We haven’t typed
ultimate_answer(), but it knows that “42” can’t be treated as an
int. Mypy needs a little more help to get there:
# typed.py v2 excerpt def ultimate_answer() -> str: return "42" def do_something(n: int): return n - 11
So, at this point we’ve said that
ultimate_answer() returns a string and that
do_something() takes an integer. What does mypy think?
> $ mypy typed.py Success: no issues found in 1 source file > $ mypy --strict typed.py […snip…] typed.py:8: error: Argument 1 to "do_something" has incompatible type "str"; expected "int" […snip…]
This is an interesting situation because “normal” mode mypy reports that this is fine, no problems here. Strict mode complains — among other things — that the types don’t match. Finally, this is what we want.
But why doesn’t “normal” mode mypy not see the problem? I think this is to do with what is considered a “typed context”. By using
--strict we force everything to be a typed context, so we get a lot more warnings and errors from mypy. But without this,
main() is not a typed context — it has no typed arguments, and no explicit return type, so “normal” mode mypy just skips over it.
The strength of gradual typing is that if you don’t want to or aren’t ready to add type information, you don’t. But even in this toy example, the standard Python type-checker under its default settings does not pick up this “obvious” (to us!) type error. In Dustin Ingram’s Pycon talk about static typing he says you should use static typing everywhere — for a few reasons, but here we can see that failing to do so leaves a clear error undetected..
It doesn’t take much to rectify that for mypy, just a return type on
main(), yielding the following:
# typed.py v3 def ultimate_answer() -> str: return "42" def do_something(n: int): return n - 11 def main() -> None: u = do_something(ultimate_answer())
mypy typed.py gives the same error that strict mode did for the previous example. Adding the explicit return type to
main() is honestly pretty useless, but now it opens up the definition of
main() to be type checked, at which point the error is spotted.
I wrote the title of this blog post before I really knew where I was going (I have a Beeminder deadline to hit!) so at this point it feels to me like I haven’t quite delivered on (why you should) “Give Python’s static typing a go”. Really we’re at “If you decide to use Python’s static typing you need to go all-in.” Which actually is something I do believe! I think the strictest settings are the most useful, but leaving something untyped leaves a hole for type errors to sneak through.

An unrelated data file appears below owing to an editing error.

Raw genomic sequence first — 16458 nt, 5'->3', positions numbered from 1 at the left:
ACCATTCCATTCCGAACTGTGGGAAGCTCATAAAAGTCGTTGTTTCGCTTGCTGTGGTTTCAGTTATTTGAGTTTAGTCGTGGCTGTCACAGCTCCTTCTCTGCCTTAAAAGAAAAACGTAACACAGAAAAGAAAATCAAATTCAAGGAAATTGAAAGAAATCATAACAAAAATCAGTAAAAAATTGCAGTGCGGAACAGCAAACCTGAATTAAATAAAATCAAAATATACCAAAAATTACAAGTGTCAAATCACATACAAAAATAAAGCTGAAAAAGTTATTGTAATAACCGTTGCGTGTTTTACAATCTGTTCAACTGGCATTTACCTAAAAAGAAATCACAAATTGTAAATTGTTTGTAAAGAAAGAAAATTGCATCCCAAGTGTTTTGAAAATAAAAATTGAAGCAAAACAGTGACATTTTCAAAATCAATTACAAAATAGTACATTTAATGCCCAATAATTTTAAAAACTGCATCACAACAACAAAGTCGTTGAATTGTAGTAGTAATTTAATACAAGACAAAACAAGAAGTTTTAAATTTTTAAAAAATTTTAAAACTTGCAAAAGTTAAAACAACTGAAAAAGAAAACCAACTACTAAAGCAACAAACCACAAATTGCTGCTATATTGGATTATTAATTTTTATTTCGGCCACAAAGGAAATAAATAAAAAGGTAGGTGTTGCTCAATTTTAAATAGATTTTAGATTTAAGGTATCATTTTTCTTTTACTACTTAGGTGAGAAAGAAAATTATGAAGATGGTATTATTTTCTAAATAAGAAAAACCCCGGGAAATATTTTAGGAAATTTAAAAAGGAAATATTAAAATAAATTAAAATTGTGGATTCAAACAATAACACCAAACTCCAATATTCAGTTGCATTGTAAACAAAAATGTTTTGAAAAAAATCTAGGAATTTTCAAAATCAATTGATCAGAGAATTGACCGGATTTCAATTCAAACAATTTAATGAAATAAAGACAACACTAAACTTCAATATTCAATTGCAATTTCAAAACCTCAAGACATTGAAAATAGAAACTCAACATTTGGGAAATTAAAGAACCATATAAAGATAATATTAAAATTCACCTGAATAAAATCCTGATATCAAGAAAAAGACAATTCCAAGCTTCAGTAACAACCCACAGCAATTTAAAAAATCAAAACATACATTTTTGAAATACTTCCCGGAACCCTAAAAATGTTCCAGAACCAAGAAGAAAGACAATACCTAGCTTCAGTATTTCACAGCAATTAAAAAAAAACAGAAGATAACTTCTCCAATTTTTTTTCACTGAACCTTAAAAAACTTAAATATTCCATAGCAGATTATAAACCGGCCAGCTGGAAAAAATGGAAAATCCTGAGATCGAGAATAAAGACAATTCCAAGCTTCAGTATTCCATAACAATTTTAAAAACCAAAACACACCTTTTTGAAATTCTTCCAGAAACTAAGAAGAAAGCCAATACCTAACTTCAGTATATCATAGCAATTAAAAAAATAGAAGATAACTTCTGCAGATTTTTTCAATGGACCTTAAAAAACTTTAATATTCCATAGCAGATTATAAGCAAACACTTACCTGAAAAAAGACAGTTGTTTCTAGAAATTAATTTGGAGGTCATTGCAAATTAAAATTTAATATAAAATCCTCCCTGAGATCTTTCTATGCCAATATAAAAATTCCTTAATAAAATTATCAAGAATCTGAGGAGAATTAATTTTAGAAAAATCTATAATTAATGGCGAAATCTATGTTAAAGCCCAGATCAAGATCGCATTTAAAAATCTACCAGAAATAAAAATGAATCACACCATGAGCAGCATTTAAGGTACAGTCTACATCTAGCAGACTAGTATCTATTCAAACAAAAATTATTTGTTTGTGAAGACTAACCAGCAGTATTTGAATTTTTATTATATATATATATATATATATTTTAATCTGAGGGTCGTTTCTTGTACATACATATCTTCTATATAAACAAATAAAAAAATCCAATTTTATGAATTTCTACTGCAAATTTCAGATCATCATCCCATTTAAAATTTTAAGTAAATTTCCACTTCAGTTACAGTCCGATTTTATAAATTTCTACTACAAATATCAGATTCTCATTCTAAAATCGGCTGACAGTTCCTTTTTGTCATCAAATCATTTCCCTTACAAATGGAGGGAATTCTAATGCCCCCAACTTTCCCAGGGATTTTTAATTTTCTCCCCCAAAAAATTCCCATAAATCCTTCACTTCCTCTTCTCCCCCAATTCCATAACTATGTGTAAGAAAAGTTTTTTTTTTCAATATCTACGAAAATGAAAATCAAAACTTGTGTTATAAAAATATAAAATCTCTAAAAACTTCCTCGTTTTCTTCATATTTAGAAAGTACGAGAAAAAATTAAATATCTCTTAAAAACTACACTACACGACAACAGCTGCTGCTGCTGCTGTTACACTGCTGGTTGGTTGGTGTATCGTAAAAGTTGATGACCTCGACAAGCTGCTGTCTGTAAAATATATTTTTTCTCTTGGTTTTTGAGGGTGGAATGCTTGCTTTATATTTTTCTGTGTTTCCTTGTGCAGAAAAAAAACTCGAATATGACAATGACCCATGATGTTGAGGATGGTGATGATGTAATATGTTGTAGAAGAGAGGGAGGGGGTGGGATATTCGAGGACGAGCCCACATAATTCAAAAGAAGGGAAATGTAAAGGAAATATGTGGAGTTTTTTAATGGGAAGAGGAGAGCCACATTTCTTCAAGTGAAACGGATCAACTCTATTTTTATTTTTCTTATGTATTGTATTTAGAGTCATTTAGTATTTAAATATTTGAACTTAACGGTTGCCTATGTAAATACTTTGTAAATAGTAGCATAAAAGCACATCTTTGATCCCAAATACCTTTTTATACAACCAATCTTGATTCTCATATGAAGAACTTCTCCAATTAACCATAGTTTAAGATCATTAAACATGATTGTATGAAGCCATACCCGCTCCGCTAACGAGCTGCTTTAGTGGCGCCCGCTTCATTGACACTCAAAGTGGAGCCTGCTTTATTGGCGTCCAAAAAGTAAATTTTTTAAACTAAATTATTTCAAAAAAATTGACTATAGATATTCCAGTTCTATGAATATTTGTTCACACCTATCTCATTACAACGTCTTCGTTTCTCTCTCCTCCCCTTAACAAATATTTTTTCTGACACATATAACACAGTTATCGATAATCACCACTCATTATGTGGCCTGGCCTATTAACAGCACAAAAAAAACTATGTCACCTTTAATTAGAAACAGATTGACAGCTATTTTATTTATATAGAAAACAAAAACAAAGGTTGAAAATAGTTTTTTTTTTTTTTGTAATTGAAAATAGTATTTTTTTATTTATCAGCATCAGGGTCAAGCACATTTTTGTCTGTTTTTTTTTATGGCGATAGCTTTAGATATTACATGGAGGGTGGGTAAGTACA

But it is useful in itself. It’s unfamiliar and, honestly, a bit clunky in Python. (The dance for declaring a
TypeVar for a generic function taking some type
T is … Not Good and looks worse once you run your code through a formatter, with it then two lines away.)
But thinking about types is thinking about design, and thinking about the contract that you’re willing to offer to the outside world. I’ve found that in Java and C# sometimes I’m ready to bound straight into defining a function … only to stop after realising that I haven’t really clarified what expectations I have of the outside world (parameter types) and what expectations the outside world has of me (return type).
Here’s a dead-obvious example from a simple exercise on Exercism (sorry for any spoilers but I should hope this one is straightforward to anyone with any knowledge of the
from datetime import datetime, timedelta GIGASECOND = timedelta(seconds=1_000_000_000) def add(moment: datetime) -> datetime: return moment + GIGASECOND
add() is a bad name in general but fine in this confined case, but it’s the simple addition of the
datetime annotations that make it clear what we’re handling here. You give a datetime, receive a datetime. Nothing fancy, but compare with the following signature:
def add(moment): ...
It’s concise, sure, but is the cost in understanding worth it? Explicitly annotating the types forces you to consider what the interface is and, in return, tools like mypy will give you a hand in finding bugs.
Anyway, give Dustin Ingram’s talk a watch (check out those t-shirts!) as it’s informative, straightforward and short. Do check out the mypy documentation, as there’s plenty of descriptive information in there beyond the interface to the command line tool and the
typing module. Jukka Lehtosalo and David Fisher spoke in some detail at Pycon 2017 about mypy, and I highly recommend Jukka’s article on the Dropbox tech blog that looks at the history and practical aspects of mypy.
It’s clear also that this is the direction of travel for Python — there is a lot on the horizon that will make life easier (see the list of PEPs), and I’m particularly looking forward to seeing what becomes of PEP 622 as at the moment it looks like it will bring with it sum types, even if it is a year or two off at this point.